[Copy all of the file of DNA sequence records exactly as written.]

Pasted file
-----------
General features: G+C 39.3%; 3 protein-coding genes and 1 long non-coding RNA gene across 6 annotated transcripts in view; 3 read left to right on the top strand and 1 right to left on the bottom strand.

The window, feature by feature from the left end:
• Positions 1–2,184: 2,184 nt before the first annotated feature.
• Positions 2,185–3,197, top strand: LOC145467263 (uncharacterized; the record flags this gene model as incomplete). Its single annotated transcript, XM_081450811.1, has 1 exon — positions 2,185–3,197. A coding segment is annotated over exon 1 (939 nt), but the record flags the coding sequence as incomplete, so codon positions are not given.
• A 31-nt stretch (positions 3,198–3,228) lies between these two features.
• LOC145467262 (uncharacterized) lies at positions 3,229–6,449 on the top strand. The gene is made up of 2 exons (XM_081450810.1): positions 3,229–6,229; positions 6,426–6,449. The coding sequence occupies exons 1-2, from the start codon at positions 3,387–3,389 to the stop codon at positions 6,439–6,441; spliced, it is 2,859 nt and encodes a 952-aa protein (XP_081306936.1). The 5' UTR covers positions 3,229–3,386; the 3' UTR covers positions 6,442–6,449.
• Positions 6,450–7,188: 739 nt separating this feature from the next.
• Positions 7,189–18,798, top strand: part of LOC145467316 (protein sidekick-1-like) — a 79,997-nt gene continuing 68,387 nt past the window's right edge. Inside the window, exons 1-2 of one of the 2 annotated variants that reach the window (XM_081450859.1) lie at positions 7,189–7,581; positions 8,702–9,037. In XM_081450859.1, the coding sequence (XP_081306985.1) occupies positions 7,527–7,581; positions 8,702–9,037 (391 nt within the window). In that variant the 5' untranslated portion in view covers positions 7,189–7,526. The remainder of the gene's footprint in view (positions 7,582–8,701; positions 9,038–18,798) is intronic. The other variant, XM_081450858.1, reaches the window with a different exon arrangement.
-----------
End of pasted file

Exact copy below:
General features: G+C 39.3%; 3 protein-coding genes and 1 long non-coding RNA gene across 6 annotated transcripts in view; 3 read left to right on the top strand and 1 right to left on the bottom strand.

The window, feature by feature from the left end:
• Positions 1–2,184: 2,184 nt before the first annotated feature.
• Positions 2,185–3,197, top strand: LOC145467263 (uncharacterized; the record flags this gene model as incomplete). Its single annotated transcript, XM_081450811.1, has 1 exon — positions 2,185–3,197. A coding segment is annotated over exon 1 (939 nt), but the record flags the coding sequence as incomplete, so codon positions are not given.
• A 31-nt stretch (positions 3,198–3,228) lies between these two features.
• LOC145467262 (uncharacterized) lies at positions 3,229–6,449 on the top strand. The gene is made up of 2 exons (XM_081450810.1): positions 3,229–6,229; positions 6,426–6,449. The coding sequence occupies exons 1-2, from the start codon at positions 3,387–3,389 to the stop codon at positions 6,439–6,441; spliced, it is 2,859 nt and encodes a 952-aa protein (XP_081306936.1). The 5' UTR covers positions 3,229–3,386; the 3' UTR covers positions 6,442–6,449.
• Positions 6,450–7,188: 739 nt separating this feature from the next.
• Positions 7,189–18,798, top strand: part of LOC145467316 (protein sidekick-1-like) — a 79,997-nt gene continuing 68,387 nt past the window's right edge. Inside the window, exons 1-2 of one of the 2 annotated variants that reach the window (XM_081450859.1) lie at positions 7,189–7,581; positions 8,702–9,037. In XM_081450859.1, the coding sequence (XP_081306985.1) occupies positions 7,527–7,581; positions 8,702–9,037 (391 nt within the window). In that variant the 5' untranslated portion in view covers positions 7,189–7,526. The remainder of the gene's footprint in view (positions 7,582–8,701; positions 9,038–18,798) is intronic. The other variant, XM_081450858.1, reaches the window with a different exon arrangement.